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by Julia Daniel
National Education Policy Center


Community schools are a place-based school improvement strategy that create equitable access to educational opportunities for students, families, and their communities. By partnering with community based organizations and collaboratively engaging families and communities within the schools, community schools seek to provide engaging learning opportunities for young people that are grounded in their cultural backgrounds, as well as services and other resources for them and their families to help address some of the out of school barriers that can make learning more challenging. Community schools are one approach to redress historical inequities created by disinvestment and racial segregation of low-income communities and communities of color.


There is strong evidence that community schools as a whole, when supported by four key pillars, contribute to school improvement, and student learning and well-being.1 While community schools vary because they respond to local conditions, many have four pillars that help community schools create optimal conditions for teaching and learning. A recent review of 143 research studies on community schools and these pillars found that “well-implemented community schools lead to improvement in student and school outcomes and contribute to meeting the educational needs of low-achieving students in high- poverty schools.”1 Each pillar contributes to improved outcomes in different ways and can support each other when the strategy is implemented in a cohesive way. They are:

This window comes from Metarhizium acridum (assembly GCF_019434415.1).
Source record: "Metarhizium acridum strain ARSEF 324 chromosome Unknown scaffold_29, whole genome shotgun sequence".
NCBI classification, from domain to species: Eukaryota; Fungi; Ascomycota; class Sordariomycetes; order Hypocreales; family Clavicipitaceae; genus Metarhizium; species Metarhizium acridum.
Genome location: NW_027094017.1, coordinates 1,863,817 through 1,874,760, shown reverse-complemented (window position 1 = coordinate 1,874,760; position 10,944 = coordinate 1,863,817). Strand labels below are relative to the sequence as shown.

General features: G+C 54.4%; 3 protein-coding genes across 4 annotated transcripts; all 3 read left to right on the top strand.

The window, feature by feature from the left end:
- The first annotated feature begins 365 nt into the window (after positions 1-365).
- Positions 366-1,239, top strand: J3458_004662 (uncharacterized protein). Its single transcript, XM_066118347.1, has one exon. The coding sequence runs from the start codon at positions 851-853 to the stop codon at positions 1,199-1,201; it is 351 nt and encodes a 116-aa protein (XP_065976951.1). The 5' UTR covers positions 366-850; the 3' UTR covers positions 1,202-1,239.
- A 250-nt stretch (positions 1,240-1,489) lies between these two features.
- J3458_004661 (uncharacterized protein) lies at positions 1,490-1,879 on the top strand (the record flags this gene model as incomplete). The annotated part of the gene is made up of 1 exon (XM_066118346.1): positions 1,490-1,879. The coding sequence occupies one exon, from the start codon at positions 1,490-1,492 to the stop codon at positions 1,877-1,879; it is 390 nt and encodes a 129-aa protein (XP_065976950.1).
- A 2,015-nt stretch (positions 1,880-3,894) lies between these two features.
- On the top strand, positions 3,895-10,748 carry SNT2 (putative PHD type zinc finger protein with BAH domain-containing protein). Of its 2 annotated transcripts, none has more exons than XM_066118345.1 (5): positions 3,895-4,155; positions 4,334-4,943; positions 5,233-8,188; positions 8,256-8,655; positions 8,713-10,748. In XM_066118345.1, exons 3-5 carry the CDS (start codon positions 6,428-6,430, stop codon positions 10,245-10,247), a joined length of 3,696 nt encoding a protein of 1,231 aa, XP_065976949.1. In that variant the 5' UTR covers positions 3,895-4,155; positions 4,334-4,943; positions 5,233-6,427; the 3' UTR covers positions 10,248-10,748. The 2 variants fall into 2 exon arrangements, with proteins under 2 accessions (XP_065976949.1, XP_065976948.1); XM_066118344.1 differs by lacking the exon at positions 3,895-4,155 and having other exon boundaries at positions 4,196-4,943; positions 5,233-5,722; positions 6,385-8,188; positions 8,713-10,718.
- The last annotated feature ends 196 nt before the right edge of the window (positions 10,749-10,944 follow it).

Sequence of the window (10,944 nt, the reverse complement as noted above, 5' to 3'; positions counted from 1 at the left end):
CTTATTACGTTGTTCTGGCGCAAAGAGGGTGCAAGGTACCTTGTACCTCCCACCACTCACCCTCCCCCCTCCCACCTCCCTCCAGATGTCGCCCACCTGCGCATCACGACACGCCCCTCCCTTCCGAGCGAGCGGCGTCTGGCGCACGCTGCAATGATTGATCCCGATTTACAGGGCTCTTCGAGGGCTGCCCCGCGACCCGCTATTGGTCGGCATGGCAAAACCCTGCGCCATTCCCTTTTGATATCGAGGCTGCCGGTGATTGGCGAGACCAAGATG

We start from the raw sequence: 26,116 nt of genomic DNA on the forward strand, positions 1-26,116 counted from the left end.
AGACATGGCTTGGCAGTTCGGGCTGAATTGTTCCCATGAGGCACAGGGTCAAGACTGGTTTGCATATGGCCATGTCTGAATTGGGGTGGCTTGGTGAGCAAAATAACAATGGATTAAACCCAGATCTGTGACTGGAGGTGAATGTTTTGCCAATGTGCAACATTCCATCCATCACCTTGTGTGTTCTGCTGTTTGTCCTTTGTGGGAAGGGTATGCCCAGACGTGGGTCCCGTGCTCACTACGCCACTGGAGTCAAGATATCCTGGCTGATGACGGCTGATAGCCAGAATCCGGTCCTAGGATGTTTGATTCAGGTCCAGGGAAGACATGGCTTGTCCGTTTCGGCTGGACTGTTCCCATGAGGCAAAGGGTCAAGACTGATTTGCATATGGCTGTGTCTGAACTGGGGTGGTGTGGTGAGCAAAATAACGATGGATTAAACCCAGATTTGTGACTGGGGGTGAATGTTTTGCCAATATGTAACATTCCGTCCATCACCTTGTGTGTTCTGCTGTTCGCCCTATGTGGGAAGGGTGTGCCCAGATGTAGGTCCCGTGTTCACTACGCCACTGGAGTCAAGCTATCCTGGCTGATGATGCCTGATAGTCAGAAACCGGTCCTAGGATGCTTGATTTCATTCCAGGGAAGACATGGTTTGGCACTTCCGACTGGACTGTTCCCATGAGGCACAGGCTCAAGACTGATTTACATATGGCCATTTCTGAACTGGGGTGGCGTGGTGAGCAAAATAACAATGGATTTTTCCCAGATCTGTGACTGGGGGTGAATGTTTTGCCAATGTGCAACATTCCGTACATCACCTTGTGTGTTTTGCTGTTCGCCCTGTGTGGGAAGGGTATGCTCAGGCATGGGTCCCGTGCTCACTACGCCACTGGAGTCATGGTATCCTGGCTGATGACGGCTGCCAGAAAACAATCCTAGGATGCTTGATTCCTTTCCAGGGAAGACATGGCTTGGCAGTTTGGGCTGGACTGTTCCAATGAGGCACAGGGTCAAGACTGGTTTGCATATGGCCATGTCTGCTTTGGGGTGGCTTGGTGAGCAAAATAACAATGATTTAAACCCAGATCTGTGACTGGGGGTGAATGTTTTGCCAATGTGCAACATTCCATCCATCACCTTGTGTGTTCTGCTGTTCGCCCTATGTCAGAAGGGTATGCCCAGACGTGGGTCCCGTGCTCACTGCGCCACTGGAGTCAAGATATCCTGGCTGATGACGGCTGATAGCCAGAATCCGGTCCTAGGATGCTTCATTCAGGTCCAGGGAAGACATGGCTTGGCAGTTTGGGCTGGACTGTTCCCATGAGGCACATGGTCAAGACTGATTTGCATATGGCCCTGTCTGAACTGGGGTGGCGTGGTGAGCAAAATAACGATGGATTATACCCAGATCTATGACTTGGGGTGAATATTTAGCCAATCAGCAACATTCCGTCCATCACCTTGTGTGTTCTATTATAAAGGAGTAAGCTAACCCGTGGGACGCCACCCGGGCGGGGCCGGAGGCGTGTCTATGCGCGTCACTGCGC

Integrated student supports

which can include counseling, medical and dental care, transportation and housing assistance, and other resources identified by community members, families, and students to help address needs. These supports, which draw from local organizations as key community assets, are associated with significant improvements in attendance, behavior, social functioning, and academic achievement.3

Expanded learning time and opportunities,

which can take the form of longer school days and summer programs that are academically rich and engaging, creating community-based opportunities for learning that are culturally relevant for students. 4 These opportunities are associated with positive academic and nonacademic outcomes such as improved attendance, behavior, and academic achievement.5